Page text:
For the past five years, I have focused my artistic efforts on my Magic Sandbox. To experience this dreamlike environment, visitors enter into a darkened space, where they are enveloped in a meditative stream of sound. As their eyes adjust to the dark, visitors begin to see a richly colored emagic carpet / floating mysteriously in the center of an indeterminate space. Constantly evolving waves of color and form appear to flow through the carpet in harmony with the sound, inviting the visitor to approach.Visitors soon distinguish images of sacred gardens, elemental forms, natural processes, and cosmological events, at once archaic and contemporary, all floating on a bed of soft and rumpled sand. Children immediately move into the center of the carpet where they push and pour the sand, the satu-rated light, and the animated images. Older visitors line the edge of the image zone where they stroke the sand and bath in the reflected light and soothing sound.Visitor response has been so positive that I am creating a new generation of work for the Magic Sandbox. At a formal level, this collaborative artwork is actually a system of concepts, maps, images, data, and sounds, put into motion on computers using multiple layers of custom-built computer software. The output of this system includes stereophonic, data-driven music coupled to animated images projected onto a edimensionalizingi floor surface. The work is presented in a human-scale, shared, immersive environment designed to empower each visitoris personal virtual reality, i.e., her imagination.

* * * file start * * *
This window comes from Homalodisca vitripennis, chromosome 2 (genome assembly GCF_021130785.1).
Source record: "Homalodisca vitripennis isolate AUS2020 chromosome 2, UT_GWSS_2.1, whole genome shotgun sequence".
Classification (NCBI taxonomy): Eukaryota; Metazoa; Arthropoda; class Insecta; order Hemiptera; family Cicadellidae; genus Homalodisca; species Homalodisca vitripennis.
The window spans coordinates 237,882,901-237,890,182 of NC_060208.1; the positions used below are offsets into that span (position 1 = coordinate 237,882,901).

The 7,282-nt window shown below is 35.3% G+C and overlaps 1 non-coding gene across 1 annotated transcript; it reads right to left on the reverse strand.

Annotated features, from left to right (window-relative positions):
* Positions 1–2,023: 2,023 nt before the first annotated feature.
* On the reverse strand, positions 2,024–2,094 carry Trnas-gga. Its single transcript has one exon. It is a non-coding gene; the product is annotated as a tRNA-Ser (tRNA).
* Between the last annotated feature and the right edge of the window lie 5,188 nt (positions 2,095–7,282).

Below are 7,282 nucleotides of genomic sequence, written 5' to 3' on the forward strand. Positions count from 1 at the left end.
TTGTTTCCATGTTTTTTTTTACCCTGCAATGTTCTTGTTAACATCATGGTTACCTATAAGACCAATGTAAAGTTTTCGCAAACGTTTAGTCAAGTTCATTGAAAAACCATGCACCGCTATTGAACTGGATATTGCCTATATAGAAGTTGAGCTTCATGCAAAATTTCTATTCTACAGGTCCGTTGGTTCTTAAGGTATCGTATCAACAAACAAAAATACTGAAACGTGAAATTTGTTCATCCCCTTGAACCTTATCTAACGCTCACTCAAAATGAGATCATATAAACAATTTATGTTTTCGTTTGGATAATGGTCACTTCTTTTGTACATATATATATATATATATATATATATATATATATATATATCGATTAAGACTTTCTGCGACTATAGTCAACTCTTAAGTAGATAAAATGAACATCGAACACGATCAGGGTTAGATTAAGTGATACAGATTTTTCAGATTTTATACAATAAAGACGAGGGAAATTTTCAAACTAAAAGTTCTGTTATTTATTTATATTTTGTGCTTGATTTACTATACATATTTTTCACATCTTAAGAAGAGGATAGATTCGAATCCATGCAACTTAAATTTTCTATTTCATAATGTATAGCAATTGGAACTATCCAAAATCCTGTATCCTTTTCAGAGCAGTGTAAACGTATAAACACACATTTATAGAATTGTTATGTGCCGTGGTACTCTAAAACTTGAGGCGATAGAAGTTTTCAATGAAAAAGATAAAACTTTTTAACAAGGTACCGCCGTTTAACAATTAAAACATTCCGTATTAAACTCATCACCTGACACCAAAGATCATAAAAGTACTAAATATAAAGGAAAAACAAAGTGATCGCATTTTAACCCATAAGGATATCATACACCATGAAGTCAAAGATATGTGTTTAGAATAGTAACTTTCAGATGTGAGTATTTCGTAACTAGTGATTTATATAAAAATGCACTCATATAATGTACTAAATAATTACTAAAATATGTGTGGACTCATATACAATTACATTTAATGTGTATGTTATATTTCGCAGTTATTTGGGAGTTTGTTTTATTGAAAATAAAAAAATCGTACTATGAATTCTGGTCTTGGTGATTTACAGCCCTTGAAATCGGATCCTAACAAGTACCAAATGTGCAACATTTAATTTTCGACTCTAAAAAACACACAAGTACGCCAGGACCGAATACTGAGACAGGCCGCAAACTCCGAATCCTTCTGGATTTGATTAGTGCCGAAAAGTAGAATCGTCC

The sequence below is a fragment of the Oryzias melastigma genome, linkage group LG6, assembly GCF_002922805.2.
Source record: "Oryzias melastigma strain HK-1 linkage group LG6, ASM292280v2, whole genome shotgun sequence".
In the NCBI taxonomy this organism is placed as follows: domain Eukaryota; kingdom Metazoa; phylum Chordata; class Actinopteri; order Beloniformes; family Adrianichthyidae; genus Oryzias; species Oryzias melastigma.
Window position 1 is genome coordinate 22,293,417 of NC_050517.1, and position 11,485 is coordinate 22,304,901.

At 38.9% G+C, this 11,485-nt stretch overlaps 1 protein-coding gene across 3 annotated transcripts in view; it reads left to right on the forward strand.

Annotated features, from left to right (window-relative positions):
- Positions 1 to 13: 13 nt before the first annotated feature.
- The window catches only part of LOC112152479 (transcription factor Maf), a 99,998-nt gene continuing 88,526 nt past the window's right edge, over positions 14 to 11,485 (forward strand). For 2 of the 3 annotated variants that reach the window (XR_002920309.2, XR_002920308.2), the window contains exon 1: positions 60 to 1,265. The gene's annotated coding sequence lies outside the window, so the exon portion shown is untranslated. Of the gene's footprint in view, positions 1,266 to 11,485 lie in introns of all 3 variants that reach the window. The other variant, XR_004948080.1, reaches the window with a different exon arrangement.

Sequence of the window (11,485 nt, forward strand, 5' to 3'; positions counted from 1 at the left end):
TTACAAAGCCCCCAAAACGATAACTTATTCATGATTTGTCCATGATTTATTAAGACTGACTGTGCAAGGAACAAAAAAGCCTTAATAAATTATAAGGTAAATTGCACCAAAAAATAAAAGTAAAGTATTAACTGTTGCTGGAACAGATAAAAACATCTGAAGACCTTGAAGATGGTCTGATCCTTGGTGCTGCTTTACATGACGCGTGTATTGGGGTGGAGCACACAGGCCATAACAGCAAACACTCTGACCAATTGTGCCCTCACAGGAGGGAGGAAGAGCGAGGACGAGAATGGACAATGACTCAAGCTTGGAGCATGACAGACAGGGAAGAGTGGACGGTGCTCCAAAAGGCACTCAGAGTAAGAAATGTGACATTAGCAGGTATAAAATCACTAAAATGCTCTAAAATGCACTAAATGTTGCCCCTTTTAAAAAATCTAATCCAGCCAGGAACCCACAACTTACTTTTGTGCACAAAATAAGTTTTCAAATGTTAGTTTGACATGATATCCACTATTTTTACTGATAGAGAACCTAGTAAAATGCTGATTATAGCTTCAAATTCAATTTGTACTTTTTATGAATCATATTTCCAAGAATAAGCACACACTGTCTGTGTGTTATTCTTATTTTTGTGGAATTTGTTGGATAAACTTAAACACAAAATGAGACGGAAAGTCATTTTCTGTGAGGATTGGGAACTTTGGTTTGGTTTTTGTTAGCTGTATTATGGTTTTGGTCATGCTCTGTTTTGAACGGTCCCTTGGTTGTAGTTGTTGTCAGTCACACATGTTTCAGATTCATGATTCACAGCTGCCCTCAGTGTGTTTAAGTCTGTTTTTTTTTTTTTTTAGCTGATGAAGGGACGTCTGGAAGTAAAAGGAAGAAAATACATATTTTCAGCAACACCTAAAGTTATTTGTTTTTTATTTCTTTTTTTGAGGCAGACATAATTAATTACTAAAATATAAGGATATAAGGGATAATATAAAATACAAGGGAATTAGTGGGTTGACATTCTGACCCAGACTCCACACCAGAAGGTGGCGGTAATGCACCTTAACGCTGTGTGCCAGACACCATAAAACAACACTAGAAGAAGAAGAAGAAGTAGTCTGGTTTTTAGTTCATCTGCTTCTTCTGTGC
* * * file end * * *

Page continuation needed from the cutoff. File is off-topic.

- Jamy Sheridan (USA) is on the Faculty of the University of Michigan School of Art and Design where he is also System Project Coordinator responsible for integrating computing and emerging technologies into all aspects of the School’s activities. His computer-based artwork transforms conceptual maps into meditative off-the-screen immersive experiences. Jamy has conducted workshops and exhibited his work in the U.S.A. and Europe.
- John Dunn (U.S.A.), University of Michigan